The Government having come forward with a liberal grant, it is the duty of the natives of India to cooperate with the Government in a friendly and harmonious manner, in order to give effect to the noble scheme which Miss Carpenter had suggested, and which, through the instrumentality of Government has been realized in at least one of the presidency towns. If full effect can be given to this project, if a sufficient number of schools can be can be brought into existence, not only in the presidency towns, but in the chief provincial cities in the North-West, and in the Punjab, India would be supplied with that which it most wants at the present time.

I hope and trust that the English ladies who are present, would well weigh all that has been said by Miss Carpenter, and that they will be stimulated by her example. I fully agree with Mr. Dadabahai Naoroji that we must not too sanguinely look forward to actual and viable and tangible results, but we must look beneath the surface, in order to see whether or not Miss Carpenter’s visit to India has produced a lasting impression on the native public mind, and on the minds of all those who were really interested in the work of female education in India.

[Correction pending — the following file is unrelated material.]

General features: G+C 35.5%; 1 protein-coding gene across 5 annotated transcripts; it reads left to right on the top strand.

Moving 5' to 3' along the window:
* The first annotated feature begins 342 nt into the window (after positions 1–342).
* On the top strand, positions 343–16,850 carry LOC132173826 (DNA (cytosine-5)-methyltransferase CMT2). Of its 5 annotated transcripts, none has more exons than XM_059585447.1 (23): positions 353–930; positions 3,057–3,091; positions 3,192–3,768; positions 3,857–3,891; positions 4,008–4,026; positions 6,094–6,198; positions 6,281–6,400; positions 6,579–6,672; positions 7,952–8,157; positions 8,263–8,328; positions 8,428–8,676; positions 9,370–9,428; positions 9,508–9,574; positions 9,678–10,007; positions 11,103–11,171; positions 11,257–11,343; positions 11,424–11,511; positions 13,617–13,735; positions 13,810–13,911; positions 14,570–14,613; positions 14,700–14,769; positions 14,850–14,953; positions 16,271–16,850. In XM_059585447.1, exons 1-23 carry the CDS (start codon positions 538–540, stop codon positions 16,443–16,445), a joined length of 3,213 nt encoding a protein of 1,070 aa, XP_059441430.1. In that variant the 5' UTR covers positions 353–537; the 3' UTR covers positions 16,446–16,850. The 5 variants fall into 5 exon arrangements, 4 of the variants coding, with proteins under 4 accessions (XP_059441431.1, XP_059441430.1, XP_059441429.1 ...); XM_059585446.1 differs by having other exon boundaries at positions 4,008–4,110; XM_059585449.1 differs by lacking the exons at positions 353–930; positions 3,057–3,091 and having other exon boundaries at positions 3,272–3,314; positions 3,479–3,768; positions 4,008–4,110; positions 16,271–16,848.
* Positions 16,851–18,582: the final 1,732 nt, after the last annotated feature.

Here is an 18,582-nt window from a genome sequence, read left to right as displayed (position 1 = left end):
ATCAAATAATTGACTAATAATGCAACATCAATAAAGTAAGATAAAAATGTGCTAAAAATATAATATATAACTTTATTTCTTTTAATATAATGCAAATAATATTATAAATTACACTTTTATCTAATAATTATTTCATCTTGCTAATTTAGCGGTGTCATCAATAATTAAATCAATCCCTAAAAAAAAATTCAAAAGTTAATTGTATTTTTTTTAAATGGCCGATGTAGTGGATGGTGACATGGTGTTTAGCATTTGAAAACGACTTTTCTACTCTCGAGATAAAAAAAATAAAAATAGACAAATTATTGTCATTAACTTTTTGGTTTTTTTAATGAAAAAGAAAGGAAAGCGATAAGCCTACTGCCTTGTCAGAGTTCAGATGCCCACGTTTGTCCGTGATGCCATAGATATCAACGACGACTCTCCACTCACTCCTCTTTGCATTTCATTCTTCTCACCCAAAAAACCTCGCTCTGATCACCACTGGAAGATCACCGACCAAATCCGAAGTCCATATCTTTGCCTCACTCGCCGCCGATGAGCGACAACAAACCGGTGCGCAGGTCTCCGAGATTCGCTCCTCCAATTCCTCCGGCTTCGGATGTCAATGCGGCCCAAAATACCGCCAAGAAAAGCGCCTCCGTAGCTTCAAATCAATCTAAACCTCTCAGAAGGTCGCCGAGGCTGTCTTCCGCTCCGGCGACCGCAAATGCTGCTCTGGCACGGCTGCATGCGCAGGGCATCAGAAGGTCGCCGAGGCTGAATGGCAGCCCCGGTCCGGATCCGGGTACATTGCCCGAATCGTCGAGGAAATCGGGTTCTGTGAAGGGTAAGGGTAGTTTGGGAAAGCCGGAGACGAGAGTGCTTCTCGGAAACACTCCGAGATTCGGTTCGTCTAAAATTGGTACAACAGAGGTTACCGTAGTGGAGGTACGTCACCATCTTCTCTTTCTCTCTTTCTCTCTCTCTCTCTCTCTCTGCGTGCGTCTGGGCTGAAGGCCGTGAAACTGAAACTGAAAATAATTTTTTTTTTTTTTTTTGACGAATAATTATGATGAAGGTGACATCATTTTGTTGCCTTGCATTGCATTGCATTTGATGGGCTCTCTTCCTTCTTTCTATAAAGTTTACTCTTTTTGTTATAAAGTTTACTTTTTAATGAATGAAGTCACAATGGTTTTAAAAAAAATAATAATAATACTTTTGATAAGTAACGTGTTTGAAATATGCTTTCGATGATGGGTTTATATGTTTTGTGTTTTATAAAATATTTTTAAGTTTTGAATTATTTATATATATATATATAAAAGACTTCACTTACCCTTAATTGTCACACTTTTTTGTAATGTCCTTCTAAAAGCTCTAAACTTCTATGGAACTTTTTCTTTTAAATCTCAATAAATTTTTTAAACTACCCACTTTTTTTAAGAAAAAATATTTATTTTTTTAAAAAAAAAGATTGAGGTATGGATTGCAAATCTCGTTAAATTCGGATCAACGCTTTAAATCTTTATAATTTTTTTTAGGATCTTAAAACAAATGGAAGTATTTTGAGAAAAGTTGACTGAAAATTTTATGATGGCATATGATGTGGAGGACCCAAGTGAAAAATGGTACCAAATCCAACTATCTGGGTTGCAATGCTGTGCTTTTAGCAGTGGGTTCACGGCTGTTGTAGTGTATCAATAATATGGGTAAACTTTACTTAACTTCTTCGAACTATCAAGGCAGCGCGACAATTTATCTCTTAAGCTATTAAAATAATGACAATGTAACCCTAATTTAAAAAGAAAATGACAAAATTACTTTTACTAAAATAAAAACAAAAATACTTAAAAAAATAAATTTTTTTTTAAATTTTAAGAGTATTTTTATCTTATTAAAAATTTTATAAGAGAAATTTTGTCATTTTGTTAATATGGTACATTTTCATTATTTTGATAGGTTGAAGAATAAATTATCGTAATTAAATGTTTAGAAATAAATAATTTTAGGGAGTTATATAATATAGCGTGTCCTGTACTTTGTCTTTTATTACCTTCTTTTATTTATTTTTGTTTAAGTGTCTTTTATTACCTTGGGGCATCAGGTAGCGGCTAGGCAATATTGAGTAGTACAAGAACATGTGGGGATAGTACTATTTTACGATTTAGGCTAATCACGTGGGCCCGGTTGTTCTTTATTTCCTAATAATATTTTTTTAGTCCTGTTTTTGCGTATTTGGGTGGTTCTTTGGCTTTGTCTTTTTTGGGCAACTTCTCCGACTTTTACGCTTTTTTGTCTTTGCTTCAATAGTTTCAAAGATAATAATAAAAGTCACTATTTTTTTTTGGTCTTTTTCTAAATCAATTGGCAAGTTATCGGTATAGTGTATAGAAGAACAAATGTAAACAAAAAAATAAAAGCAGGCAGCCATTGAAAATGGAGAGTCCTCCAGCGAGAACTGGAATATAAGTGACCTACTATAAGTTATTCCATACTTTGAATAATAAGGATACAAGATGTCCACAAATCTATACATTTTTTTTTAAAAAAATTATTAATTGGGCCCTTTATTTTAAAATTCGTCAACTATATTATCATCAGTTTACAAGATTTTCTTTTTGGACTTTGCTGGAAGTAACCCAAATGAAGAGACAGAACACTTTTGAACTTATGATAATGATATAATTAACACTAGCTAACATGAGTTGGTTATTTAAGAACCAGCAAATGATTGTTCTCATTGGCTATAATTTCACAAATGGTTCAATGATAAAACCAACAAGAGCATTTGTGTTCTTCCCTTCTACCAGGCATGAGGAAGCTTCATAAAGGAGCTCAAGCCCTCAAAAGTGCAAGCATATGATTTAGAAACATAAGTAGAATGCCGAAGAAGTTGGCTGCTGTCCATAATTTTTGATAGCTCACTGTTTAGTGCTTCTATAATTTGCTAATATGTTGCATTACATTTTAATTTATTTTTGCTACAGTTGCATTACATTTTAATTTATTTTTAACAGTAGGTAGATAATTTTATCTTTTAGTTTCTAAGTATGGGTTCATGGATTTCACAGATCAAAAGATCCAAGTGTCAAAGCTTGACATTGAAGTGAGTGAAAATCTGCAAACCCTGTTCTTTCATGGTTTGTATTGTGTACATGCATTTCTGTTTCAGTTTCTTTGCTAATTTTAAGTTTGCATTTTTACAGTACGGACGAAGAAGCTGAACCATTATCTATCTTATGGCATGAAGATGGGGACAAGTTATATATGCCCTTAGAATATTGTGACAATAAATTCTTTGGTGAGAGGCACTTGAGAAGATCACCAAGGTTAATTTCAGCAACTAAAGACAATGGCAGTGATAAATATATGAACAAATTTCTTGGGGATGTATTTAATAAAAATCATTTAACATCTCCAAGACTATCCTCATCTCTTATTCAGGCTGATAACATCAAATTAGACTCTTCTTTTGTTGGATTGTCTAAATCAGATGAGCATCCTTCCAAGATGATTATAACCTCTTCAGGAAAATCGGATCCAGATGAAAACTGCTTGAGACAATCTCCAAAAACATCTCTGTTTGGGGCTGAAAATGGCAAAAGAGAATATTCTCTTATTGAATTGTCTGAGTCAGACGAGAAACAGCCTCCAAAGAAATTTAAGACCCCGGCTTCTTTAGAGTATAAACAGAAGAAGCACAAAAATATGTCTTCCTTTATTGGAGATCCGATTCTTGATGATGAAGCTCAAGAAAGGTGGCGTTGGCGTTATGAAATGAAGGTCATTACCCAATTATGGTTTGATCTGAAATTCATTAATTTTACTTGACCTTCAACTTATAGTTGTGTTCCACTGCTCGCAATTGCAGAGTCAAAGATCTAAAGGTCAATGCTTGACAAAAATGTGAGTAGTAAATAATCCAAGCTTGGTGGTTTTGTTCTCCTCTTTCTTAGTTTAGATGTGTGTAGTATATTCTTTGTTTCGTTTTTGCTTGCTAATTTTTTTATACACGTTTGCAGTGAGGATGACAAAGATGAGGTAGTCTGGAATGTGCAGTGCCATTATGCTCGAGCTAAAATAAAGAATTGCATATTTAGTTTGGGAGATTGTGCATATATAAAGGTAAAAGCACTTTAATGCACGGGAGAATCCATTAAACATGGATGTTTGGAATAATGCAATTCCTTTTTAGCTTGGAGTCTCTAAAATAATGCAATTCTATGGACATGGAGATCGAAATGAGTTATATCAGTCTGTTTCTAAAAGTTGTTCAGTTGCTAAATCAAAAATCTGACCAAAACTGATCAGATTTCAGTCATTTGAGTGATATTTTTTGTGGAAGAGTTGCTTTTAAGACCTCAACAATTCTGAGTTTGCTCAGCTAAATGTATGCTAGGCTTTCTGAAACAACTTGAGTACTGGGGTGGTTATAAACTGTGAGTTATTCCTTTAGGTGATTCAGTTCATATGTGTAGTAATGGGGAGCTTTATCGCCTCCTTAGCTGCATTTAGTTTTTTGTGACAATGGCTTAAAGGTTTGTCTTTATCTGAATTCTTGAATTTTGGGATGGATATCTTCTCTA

(Source: The speech and other details were published with the title Female Education in India in The Brahmo Samaj: Keshub Chunder Sen in England by Brahmo Tract Society, 78 Upper Circular Road, Kolkata in 1915.)